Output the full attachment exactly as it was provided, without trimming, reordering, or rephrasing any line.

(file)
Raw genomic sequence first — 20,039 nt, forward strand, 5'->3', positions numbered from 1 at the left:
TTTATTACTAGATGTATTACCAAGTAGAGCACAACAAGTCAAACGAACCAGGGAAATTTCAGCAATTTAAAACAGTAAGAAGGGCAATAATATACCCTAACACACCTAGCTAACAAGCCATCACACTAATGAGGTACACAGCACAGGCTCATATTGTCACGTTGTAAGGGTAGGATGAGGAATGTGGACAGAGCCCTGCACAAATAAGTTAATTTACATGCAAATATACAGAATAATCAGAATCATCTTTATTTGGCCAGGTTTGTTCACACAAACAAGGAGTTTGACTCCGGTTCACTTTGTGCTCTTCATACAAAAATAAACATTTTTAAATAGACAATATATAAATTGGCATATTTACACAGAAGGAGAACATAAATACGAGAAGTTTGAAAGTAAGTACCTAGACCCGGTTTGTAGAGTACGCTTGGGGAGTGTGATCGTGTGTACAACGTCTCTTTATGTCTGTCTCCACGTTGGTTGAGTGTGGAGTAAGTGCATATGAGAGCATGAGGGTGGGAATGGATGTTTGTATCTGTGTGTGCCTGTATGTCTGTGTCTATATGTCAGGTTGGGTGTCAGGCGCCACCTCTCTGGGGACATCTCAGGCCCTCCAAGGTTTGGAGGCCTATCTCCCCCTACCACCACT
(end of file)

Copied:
Raw genomic sequence first — 20,039 nt, forward strand, 5'->3', positions numbered from 1 at the left:
TTTATTACTAGATGTATTACCAAGTAGAGCACAACAAGTCAAACGAACCAGGGAAATTTCAGCAATTTAAAACAGTAAGAAGGGCAATAATATACCCTAACACACCTAGCTAACAAGCCATCACACTAATGAGGTACACAGCACAGGCTCATATTGTCACGTTGTAAGGGTAGGATGAGGAATGTGGACAGAGCCCTGCACAAATAAGTTAATTTACATGCAAATATACAGAATAATCAGAATCATCTTTATTTGGCCAGGTTTGTTCACACAAACAAGGAGTTTGACTCCGGTTCACTTTGTGCTCTTCATACAAAAATAAACATTTTTAAATAGACAATATATAAATTGGCATATTTACACAGAAGGAGAACATAAATACGAGAAGTTTGAAAGTAAGTACCTAGACCCGGTTTGTAGAGTACGCTTGGGGAGTGTGATCGTGTGTACAACGTCTCTTTATGTCTGTCTCCACGTTGGTTGAGTGTGGAGTAAGTGCATATGAGAGCATGAGGGTGGGAATGGATGTTTGTATCTGTGTGTGCCTGTATGTCTGTGTCTATATGTCAGGTTGGGTGTCAGGCGCCACCTCTCTGGGGACATCTCAGGCCCTCCAAGGTTTGGAGGCCTATCTCCCCCTACCACCACT